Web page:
LINCOLN — When Dr. Shelley Nelson moved back to Nebraska last summer, she noticed that few expectant mothers had ever been tested for HIV.
The Lincoln pediatrician had previously practiced in Indianapolis, where HIV testing was routine for pregnant women, along with other early-pregnancy blood work. Nelson loses sleep at night over Nebraska’s lack of such testing, she told a panel of lawmakers Thursday.
“It is one test that can save two lives,” she told members of the Nebraska Legislature’s Health and Human Services Committee.
Nelson was among the supporters of a bill that would require physicians to test pregnant women for HIV.
The virus that causes AIDS can be transmitted by infected women to their babies during pregnancy and delivery.
If Legislative Bill 285 is adopted, the test could take place early in a woman’s pregnancy when doctors administer a blood test to check her hemoglobin and scan for other infections.
Early HIV detection would drastically improve health outcomes for both the mother and baby by dropping the risk of transmitting the virus to her baby down to 1 percent or less, supporters testified.
About 8,500 women with HIV give birth each year in the United States, according to the Centers for Disease Control and Prevention.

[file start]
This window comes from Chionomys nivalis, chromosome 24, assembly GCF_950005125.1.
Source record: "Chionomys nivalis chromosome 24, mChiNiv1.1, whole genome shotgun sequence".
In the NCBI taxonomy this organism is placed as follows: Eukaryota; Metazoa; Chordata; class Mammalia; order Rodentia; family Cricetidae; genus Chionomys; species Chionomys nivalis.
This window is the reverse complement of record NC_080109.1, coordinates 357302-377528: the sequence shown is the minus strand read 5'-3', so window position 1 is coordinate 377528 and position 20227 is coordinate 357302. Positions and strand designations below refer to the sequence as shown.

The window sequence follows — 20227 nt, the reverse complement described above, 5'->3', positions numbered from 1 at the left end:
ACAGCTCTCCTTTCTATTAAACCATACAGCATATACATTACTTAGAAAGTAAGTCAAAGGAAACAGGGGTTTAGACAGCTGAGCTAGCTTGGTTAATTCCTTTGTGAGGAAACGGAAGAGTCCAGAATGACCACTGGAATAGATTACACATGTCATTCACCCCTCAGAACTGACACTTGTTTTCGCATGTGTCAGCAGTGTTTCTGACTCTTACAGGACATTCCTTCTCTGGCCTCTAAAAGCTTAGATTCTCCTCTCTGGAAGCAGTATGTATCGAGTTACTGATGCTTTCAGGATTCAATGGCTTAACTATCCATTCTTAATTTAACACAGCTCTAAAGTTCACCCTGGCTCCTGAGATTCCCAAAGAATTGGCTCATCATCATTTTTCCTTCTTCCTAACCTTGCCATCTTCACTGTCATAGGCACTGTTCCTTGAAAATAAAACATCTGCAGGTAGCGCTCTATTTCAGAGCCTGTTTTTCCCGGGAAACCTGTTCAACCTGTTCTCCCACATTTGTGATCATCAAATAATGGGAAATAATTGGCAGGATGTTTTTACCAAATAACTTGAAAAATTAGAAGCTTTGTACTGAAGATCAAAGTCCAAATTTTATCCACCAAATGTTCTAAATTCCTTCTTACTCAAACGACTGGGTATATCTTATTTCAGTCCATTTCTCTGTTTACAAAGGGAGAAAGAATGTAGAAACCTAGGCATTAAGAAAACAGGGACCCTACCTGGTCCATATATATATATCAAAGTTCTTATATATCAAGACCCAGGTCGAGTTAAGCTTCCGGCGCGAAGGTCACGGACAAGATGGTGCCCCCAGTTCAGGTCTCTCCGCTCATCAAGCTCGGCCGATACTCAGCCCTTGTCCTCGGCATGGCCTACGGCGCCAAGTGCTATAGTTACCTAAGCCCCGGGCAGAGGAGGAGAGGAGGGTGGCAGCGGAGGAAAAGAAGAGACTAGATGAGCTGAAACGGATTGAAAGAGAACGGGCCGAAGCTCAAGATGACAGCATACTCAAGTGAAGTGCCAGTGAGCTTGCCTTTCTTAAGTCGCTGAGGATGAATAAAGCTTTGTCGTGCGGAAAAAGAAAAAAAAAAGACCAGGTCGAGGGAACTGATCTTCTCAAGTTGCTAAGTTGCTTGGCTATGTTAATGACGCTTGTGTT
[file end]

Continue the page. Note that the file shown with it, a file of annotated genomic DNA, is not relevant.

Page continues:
Of the 40,000 new HIV infections that occur in the United States annually, nearly 11,000 of those affect women and about 200 babies are born to infected mothers, according to data from the American College of Obstetrics and Gynecology.
Nebraska law currently states that no person may be tested for HIV unless he or she has given written informed consent. Nebraska is the only state that requires a written statement, a practice not consistent with CDC recommendations.
LB 285 would repeal that, in addition to requiring the test for pregnant women. Under the bill, pregnant women could decline an HIV test by submitting a written statement.
Eric Dunning, director of government affairs at Blue Cross Blue Shield of Nebraska, supported the bill, saying the tests are covered as part of preventative services under the Affordable Care Act. They are covered at 100 percent in case of pregnancy, he noted.
The ACLU of Nebraska submitted a letter of opposition, citing concerns about privacy and how the provisions would affect inmates in state prisons.
State Sen. Lou Ann Linehan of Omaha, the bill’s sponsor, said she’s working with Sen. Ernie Chambers of Omaha to address those concerns.
The committee took no action on the bill.
Author: Emily Nohr